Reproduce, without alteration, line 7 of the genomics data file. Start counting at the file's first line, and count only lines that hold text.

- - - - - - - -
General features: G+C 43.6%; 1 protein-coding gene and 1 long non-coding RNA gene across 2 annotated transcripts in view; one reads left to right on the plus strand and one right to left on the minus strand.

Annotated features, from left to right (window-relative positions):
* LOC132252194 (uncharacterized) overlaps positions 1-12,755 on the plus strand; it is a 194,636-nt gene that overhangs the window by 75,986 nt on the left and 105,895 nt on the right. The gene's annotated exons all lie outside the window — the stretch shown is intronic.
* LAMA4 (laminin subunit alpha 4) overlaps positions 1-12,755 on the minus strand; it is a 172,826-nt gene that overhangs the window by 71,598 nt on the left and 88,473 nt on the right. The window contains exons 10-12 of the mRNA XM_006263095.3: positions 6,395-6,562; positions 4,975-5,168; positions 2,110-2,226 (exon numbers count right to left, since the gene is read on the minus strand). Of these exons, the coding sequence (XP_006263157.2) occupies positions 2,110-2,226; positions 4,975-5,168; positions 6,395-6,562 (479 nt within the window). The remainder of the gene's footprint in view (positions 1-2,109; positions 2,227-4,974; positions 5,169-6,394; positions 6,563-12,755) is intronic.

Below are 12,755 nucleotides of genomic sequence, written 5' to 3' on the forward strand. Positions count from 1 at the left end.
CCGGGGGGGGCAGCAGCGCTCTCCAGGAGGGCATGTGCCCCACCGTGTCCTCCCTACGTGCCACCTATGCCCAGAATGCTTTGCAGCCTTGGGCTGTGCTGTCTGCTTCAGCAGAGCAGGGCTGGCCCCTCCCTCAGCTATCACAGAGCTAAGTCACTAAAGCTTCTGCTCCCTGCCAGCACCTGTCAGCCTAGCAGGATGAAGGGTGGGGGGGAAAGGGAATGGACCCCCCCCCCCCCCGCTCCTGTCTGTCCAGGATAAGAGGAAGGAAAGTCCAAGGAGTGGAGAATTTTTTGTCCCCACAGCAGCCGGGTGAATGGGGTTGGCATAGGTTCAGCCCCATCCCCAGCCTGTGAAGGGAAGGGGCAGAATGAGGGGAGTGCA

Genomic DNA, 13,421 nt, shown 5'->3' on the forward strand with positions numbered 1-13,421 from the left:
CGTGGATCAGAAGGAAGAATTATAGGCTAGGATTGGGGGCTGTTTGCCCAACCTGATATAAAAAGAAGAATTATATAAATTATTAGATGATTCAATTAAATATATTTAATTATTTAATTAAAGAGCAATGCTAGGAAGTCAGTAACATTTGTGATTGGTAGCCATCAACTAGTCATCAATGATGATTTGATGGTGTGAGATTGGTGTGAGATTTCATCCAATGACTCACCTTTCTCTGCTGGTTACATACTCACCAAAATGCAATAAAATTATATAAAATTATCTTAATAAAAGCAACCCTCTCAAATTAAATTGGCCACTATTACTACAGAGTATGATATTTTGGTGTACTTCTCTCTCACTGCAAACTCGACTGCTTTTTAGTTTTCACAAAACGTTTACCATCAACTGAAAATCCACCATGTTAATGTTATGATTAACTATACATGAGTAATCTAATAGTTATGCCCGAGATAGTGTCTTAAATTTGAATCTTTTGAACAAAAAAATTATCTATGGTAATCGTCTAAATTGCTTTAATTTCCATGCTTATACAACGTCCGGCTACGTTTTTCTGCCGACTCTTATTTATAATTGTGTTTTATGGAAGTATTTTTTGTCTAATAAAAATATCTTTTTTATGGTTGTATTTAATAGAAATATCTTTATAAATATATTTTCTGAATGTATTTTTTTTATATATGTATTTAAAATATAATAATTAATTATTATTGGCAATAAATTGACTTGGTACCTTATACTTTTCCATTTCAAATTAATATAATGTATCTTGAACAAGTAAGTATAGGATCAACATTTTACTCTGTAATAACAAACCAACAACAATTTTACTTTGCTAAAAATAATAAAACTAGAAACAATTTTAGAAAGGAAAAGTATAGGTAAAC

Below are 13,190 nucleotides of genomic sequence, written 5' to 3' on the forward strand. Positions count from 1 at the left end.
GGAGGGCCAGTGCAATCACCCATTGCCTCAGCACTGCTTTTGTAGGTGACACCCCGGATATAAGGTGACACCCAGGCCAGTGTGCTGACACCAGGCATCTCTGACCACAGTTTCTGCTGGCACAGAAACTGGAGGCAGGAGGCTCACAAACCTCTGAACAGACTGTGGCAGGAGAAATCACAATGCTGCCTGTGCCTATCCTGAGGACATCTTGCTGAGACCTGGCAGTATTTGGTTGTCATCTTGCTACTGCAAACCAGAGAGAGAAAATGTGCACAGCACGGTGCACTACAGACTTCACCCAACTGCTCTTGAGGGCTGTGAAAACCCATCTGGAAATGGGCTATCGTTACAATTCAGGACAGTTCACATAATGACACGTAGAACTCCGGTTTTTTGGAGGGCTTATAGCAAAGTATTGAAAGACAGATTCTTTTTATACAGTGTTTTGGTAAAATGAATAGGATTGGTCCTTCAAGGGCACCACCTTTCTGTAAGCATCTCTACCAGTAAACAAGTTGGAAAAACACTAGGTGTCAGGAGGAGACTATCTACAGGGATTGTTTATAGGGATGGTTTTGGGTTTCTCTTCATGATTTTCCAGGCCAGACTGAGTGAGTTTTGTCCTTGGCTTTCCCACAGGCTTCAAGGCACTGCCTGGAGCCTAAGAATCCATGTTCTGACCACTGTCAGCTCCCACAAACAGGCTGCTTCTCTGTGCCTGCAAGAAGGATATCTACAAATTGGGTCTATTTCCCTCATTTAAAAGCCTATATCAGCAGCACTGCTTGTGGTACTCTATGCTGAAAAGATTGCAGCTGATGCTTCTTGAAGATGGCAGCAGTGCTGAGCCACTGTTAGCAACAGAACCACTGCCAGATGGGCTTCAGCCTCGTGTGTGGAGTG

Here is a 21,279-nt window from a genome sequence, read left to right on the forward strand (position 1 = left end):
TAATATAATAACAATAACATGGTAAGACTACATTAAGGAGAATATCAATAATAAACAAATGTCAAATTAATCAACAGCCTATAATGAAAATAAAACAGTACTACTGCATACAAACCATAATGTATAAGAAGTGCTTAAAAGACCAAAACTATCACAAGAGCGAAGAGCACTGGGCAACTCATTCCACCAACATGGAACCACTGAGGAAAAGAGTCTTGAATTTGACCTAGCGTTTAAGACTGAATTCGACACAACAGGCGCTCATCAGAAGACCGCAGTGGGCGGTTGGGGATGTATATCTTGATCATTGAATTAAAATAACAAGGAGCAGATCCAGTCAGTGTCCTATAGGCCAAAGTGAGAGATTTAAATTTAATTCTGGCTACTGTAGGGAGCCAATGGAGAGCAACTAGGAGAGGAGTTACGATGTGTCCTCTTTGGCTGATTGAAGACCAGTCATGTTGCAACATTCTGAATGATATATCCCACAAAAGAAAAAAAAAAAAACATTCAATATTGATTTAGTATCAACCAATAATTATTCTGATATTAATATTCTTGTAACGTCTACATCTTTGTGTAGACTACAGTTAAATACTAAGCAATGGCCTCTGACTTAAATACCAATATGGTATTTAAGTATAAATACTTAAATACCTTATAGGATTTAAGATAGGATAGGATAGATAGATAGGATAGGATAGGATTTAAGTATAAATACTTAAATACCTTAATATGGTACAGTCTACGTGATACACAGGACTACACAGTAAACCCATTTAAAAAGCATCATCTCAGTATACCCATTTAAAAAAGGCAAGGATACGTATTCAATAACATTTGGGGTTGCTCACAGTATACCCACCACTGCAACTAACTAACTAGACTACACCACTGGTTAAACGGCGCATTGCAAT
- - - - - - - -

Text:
Genomic DNA, 13,421 nt, shown 5'->3' on the forward strand with positions numbered 1-13,421 from the left: